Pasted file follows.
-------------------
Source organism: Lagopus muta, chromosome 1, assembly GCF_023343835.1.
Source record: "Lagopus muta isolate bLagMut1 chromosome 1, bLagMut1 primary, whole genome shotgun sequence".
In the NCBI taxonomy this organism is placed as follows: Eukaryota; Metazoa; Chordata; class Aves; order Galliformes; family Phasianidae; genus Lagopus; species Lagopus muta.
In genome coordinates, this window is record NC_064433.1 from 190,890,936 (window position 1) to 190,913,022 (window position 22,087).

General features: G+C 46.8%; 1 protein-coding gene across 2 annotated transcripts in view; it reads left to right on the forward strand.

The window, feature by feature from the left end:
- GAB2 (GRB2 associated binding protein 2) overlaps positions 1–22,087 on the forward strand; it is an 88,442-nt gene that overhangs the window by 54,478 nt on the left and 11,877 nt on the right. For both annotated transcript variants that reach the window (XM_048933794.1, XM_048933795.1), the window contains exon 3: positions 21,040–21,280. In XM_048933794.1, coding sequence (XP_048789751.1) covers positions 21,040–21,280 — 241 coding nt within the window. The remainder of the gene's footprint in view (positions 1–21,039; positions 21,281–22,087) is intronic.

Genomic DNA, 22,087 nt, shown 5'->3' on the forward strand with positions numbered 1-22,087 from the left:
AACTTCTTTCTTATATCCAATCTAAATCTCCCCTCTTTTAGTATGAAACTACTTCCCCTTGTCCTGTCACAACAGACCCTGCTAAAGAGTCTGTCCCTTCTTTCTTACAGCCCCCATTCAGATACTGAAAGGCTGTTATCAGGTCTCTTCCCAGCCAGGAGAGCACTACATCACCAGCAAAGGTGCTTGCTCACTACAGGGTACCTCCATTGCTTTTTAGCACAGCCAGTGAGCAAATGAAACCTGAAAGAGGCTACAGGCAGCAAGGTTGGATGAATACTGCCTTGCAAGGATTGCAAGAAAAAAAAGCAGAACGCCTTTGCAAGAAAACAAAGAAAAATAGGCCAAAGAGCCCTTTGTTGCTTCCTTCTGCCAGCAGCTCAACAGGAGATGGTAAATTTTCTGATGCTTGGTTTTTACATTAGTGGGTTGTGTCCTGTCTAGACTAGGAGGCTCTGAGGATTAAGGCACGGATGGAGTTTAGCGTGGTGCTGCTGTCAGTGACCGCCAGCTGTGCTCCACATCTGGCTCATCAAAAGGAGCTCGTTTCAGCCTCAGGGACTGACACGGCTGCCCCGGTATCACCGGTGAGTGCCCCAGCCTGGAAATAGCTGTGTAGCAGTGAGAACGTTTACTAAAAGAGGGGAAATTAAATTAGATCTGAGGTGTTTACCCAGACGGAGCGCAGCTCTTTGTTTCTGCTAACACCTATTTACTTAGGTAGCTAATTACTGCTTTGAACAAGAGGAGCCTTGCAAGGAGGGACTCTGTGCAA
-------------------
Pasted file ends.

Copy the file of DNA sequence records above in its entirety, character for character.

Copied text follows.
Source organism: Lagopus muta, chromosome 1, assembly GCF_023343835.1.
Source record: "Lagopus muta isolate bLagMut1 chromosome 1, bLagMut1 primary, whole genome shotgun sequence".
In the NCBI taxonomy this organism is placed as follows: Eukaryota; Metazoa; Chordata; class Aves; order Galliformes; family Phasianidae; genus Lagopus; species Lagopus muta.
In genome coordinates, this window is record NC_064433.1 from 190,890,936 (window position 1) to 190,913,022 (window position 22,087).

General features: G+C 46.8%; 1 protein-coding gene across 2 annotated transcripts in view; it reads left to right on the forward strand.

The window, feature by feature from the left end:
- GAB2 (GRB2 associated binding protein 2) overlaps positions 1–22,087 on the forward strand; it is an 88,442-nt gene that overhangs the window by 54,478 nt on the left and 11,877 nt on the right. For both annotated transcript variants that reach the window (XM_048933794.1, XM_048933795.1), the window contains exon 3: positions 21,040–21,280. In XM_048933794.1, coding sequence (XP_048789751.1) covers positions 21,040–21,280 — 241 coding nt within the window. The remainder of the gene's footprint in view (positions 1–21,039; positions 21,281–22,087) is intronic.

Genomic DNA, 22,087 nt, shown 5'->3' on the forward strand with positions numbered 1-22,087 from the left:
AACTTCTTTCTTATATCCAATCTAAATCTCCCCTCTTTTAGTATGAAACTACTTCCCCTTGTCCTGTCACAACAGACCCTGCTAAAGAGTCTGTCCCTTCTTTCTTACAGCCCCCATTCAGATACTGAAAGGCTGTTATCAGGTCTCTTCCCAGCCAGGAGAGCACTACATCACCAGCAAAGGTGCTTGCTCACTACAGGGTACCTCCATTGCTTTTTAGCACAGCCAGTGAGCAAATGAAACCTGAAAGAGGCTACAGGCAGCAAGGTTGGATGAATACTGCCTTGCAAGGATTGCAAGAAAAAAAAGCAGAACGCCTTTGCAAGAAAACAAAGAAAAATAGGCCAAAGAGCCCTTTGTTGCTTCCTTCTGCCAGCAGCTCAACAGGAGATGGTAAATTTTCTGATGCTTGGTTTTTACATTAGTGGGTTGTGTCCTGTCTAGACTAGGAGGCTCTGAGGATTAAGGCACGGATGGAGTTTAGCGTGGTGCTGCTGTCAGTGACCGCCAGCTGTGCTCCACATCTGGCTCATCAAAAGGAGCTCGTTTCAGCCTCAGGGACTGACACGGCTGCCCCGGTATCACCGGTGAGTGCCCCAGCCTGGAAATAGCTGTGTAGCAGTGAGAACGTTTACTAAAAGAGGGGAAATTAAATTAGATCTGAGGTGTTTACCCAGACGGAGCGCAGCTCTTTGTTTCTGCTAACACCTATTTACTTAGGTAGCTAATTACTGCTTTGAACAAGAGGAGCCTTGCAAGGAGGGACTCTGTGCAA